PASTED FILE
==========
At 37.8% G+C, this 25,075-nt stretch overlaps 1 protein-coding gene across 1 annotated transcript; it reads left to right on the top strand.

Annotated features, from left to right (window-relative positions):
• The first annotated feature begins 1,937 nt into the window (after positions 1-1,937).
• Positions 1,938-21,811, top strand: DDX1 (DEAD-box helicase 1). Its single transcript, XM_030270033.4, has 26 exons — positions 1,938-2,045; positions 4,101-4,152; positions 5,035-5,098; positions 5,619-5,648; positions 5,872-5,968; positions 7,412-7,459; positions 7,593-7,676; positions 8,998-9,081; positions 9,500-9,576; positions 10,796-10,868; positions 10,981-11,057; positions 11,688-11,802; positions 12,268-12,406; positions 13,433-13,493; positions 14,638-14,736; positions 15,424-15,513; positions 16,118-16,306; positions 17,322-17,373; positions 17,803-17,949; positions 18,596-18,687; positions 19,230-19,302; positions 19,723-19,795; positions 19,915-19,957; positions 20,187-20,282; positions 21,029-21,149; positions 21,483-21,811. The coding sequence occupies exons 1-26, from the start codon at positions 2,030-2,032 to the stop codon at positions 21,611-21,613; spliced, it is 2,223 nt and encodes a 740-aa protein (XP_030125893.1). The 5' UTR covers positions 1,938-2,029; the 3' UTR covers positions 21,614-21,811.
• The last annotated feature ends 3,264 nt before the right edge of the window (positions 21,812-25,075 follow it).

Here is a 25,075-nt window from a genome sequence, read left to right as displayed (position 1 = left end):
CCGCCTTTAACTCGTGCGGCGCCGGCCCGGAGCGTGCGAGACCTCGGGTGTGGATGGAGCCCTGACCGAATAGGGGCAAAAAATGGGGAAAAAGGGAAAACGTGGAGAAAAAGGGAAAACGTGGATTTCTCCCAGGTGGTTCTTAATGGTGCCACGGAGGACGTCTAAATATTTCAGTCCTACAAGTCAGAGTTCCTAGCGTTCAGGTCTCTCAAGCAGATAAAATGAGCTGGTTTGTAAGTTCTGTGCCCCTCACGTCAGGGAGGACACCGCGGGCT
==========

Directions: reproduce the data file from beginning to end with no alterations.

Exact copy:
At 37.8% G+C, this 25,075-nt stretch overlaps 1 protein-coding gene across 1 annotated transcript; it reads left to right on the top strand.

Annotated features, from left to right (window-relative positions):
• The first annotated feature begins 1,937 nt into the window (after positions 1-1,937).
• Positions 1,938-21,811, top strand: DDX1 (DEAD-box helicase 1). Its single transcript, XM_030270033.4, has 26 exons — positions 1,938-2,045; positions 4,101-4,152; positions 5,035-5,098; positions 5,619-5,648; positions 5,872-5,968; positions 7,412-7,459; positions 7,593-7,676; positions 8,998-9,081; positions 9,500-9,576; positions 10,796-10,868; positions 10,981-11,057; positions 11,688-11,802; positions 12,268-12,406; positions 13,433-13,493; positions 14,638-14,736; positions 15,424-15,513; positions 16,118-16,306; positions 17,322-17,373; positions 17,803-17,949; positions 18,596-18,687; positions 19,230-19,302; positions 19,723-19,795; positions 19,915-19,957; positions 20,187-20,282; positions 21,029-21,149; positions 21,483-21,811. The coding sequence occupies exons 1-26, from the start codon at positions 2,030-2,032 to the stop codon at positions 21,611-21,613; spliced, it is 2,223 nt and encodes a 740-aa protein (XP_030125893.1). The 5' UTR covers positions 1,938-2,029; the 3' UTR covers positions 21,614-21,811.
• The last annotated feature ends 3,264 nt before the right edge of the window (positions 21,812-25,075 follow it).

Here is a 25,075-nt window from a genome sequence, read left to right as displayed (position 1 = left end):
CCGCCTTTAACTCGTGCGGCGCCGGCCCGGAGCGTGCGAGACCTCGGGTGTGGATGGAGCCCTGACCGAATAGGGGCAAAAAATGGGGAAAAAGGGAAAACGTGGAGAAAAAGGGAAAACGTGGATTTCTCCCAGGTGGTTCTTAATGGTGCCACGGAGGACGTCTAAATATTTCAGTCCTACAAGTCAGAGTTCCTAGCGTTCAGGTCTCTCAAGCAGATAAAATGAGCTGGTTTGTAAGTTCTGTGCCCCTCACGTCAGGGAGGACACCGCGGGCT